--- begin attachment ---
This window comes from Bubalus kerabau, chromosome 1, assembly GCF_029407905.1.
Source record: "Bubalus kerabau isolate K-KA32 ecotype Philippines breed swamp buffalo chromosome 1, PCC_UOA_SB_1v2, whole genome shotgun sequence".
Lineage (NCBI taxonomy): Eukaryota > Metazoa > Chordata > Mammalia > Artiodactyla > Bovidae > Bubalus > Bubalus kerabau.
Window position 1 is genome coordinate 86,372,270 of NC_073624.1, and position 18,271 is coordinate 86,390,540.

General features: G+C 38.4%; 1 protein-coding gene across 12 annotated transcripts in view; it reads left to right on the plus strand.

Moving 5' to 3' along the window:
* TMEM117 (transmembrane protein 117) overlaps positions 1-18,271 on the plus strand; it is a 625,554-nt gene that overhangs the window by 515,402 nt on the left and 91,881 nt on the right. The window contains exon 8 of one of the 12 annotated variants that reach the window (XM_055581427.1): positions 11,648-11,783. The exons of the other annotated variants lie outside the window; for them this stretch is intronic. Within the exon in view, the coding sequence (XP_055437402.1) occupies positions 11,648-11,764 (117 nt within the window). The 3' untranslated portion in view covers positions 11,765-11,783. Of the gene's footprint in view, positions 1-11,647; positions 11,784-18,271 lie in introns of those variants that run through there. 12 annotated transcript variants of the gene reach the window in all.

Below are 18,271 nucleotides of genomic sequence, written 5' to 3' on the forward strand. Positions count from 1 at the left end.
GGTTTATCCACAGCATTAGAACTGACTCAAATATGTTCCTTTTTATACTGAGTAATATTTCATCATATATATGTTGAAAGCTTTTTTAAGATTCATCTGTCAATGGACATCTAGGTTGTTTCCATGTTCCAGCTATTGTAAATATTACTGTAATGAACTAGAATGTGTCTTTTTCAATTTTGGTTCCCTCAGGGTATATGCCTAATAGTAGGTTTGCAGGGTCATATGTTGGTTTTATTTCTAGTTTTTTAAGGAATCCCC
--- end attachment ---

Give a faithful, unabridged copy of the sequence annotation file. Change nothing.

This window comes from Bubalus kerabau, chromosome 1, assembly GCF_029407905.1.
Source record: "Bubalus kerabau isolate K-KA32 ecotype Philippines breed swamp buffalo chromosome 1, PCC_UOA_SB_1v2, whole genome shotgun sequence".
Lineage (NCBI taxonomy): Eukaryota > Metazoa > Chordata > Mammalia > Artiodactyla > Bovidae > Bubalus > Bubalus kerabau.
Window position 1 is genome coordinate 86,372,270 of NC_073624.1, and position 18,271 is coordinate 86,390,540.

General features: G+C 38.4%; 1 protein-coding gene across 12 annotated transcripts in view; it reads left to right on the plus strand.

Moving 5' to 3' along the window:
* TMEM117 (transmembrane protein 117) overlaps positions 1-18,271 on the plus strand; it is a 625,554-nt gene that overhangs the window by 515,402 nt on the left and 91,881 nt on the right. The window contains exon 8 of one of the 12 annotated variants that reach the window (XM_055581427.1): positions 11,648-11,783. The exons of the other annotated variants lie outside the window; for them this stretch is intronic. Within the exon in view, the coding sequence (XP_055437402.1) occupies positions 11,648-11,764 (117 nt within the window). The 3' untranslated portion in view covers positions 11,765-11,783. Of the gene's footprint in view, positions 1-11,647; positions 11,784-18,271 lie in introns of those variants that run through there. 12 annotated transcript variants of the gene reach the window in all.

Below are 18,271 nucleotides of genomic sequence, written 5' to 3' on the forward strand. Positions count from 1 at the left end.
GGTTTATCCACAGCATTAGAACTGACTCAAATATGTTCCTTTTTATACTGAGTAATATTTCATCATATATATGTTGAAAGCTTTTTTAAGATTCATCTGTCAATGGACATCTAGGTTGTTTCCATGTTCCAGCTATTGTAAATATTACTGTAATGAACTAGAATGTGTCTTTTTCAATTTTGGTTCCCTCAGGGTATATGCCTAATAGTAGGTTTGCAGGGTCATATGTTGGTTTTATTTCTAGTTTTTTAAGGAATCCCC